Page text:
Source: Comms Business March 2012
My colleagues and I have spent a lot of time recently talking and writing about Ethernet, the challenges and opportunities. It is absolutely true that SMEs’ appetite for more and better quality bandwidth is insatiable and we haven’t really seen the significant use of cloud applications really kick in yet. When they do, then I believe there is a corresponding uplifting effect on connectivity ARPU. It stands to reason that when an organisation starts to consume more and more mission critical services from the cloud that they will be more receptive to spending more on connecting to the cloud.
So, the future is bright for EFM? Well, my prediction is that the next couple of years will be, but after that I’m not so sure. The competitive carriers will hopefully get their acts together and be delivering predictable and consistent bandwidths and lead times. The service providers that are doing the volume will have automation in place and the channel will be making hay whilst the sun shines.
Why only a couple of years? I believe that fibre-based services both broadband and Ethernet are going to squeeze EFM out. The inherent commercial weakness that EFM faces is its reliance on multiple copper pairs. The more bandwidth you want the more copper pairs you need. This has a consequential increase in carrier capital expenditure due to each copper pair needing to be plugged into equipment both in the exchange and on the customer premises. There are also significant installation and rental costs from Openreach that scale up linearly with the number of pairs required for a customer. There is a finite amount of copper pairs in any given area, with not much of a business case for investing in delivering more copper capacity.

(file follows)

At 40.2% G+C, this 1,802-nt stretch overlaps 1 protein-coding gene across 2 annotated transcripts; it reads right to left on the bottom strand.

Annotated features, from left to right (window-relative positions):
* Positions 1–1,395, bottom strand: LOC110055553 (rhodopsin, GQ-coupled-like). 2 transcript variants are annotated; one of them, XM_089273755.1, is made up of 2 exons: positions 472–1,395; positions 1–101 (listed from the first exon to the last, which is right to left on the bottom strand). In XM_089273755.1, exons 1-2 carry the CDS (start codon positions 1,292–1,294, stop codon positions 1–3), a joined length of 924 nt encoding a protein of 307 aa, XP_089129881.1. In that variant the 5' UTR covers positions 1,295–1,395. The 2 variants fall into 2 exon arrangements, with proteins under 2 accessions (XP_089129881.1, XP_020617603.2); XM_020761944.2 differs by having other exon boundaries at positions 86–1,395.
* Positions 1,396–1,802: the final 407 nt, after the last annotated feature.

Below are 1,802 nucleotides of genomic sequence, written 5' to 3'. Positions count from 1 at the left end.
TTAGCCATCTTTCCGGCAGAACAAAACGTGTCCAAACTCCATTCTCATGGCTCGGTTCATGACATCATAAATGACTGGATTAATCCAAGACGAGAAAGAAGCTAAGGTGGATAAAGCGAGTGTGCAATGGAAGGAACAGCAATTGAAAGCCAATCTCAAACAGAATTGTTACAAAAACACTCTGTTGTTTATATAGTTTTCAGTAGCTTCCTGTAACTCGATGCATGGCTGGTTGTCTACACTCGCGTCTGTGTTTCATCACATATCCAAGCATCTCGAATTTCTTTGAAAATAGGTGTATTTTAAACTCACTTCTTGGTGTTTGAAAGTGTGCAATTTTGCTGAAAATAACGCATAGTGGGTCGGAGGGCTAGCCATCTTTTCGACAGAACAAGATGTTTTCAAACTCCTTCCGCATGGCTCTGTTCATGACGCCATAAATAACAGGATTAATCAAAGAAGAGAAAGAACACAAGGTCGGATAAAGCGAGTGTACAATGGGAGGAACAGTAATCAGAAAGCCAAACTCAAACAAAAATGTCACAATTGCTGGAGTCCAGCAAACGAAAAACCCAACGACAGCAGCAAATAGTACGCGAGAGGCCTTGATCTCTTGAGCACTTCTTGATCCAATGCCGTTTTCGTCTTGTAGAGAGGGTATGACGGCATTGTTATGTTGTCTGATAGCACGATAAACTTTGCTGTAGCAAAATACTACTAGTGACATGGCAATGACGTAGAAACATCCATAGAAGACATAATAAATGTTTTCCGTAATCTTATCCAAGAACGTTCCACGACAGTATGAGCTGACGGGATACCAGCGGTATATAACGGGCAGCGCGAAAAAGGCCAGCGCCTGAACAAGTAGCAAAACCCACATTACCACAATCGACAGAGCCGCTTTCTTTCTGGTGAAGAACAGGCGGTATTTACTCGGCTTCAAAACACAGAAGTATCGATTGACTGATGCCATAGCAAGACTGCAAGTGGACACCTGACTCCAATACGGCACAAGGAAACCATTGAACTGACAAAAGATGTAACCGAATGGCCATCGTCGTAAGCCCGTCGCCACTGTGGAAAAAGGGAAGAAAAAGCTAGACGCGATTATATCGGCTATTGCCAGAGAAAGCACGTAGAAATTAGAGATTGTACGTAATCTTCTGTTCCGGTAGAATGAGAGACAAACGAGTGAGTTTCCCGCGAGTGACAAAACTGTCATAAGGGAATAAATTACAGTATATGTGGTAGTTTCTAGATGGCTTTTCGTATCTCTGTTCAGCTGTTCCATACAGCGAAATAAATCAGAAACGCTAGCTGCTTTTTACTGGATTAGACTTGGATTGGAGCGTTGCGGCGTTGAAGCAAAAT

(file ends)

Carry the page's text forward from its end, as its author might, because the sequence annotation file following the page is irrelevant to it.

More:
Fibre to the cabinet broadband (FTTC), has such a small SME footprint compared to EFM that today it doesn’t really pose much of a threat to EFM. However, looking forward, BT is accelerating the fibre broadband rollout significantly with the aim of providing coverage for 66% of the UK by end of 2014. FTTC was originally launched as an up to 40Mbit/s downstream and up to 10Mbit/s upstream product. BT Wholesale recently announced that trials of an 80Mbit/s downstream and 20Mbit/s upstream version of FTTC will start in January 2012. BT has also being steadily upping the service levels, with it now being possible to pay for a guaranteed 7 hour fix on many broadband services.
The challenge of using broadband for carrying business applications is always that the backhaul is disproportionately expensive when you look at the cost of carrying traffic on a per Mbit/s basis. That said it is perfectly feasible for a service provider to provide an effectively uncontended service for specific applications by managing their network appropriately and supporting the use of end-to-end quality of service (QoS).
Fibre broadband has a lot going for it. I don’t think that it alone will spell the end of EFM and it will only be a viable business product when it is delivered by service providers that have built their network and products for businesses, rather than consumers.
Within 2-3 years there will be a multitude of optical Ethernet offers. Some will be the exact same products you can buy today, but at a much lower cost. Some will be innovative new products piggybacking on the relatively low cost Openreach fibre broadband infrastructure being rolled out today.
The message for resellers is clear. There are 400,000 UK SMEs with 5-50 employees and the majority currently use traditional DSL. Most of these will upgrade to Ethernet or fibre broadband in the next 24 months and there has never been a better time for resellers to get into these products. Some of the better ISPs have automated quoting and provisioning tools and will help you with your business processes, campaigns and sales approach.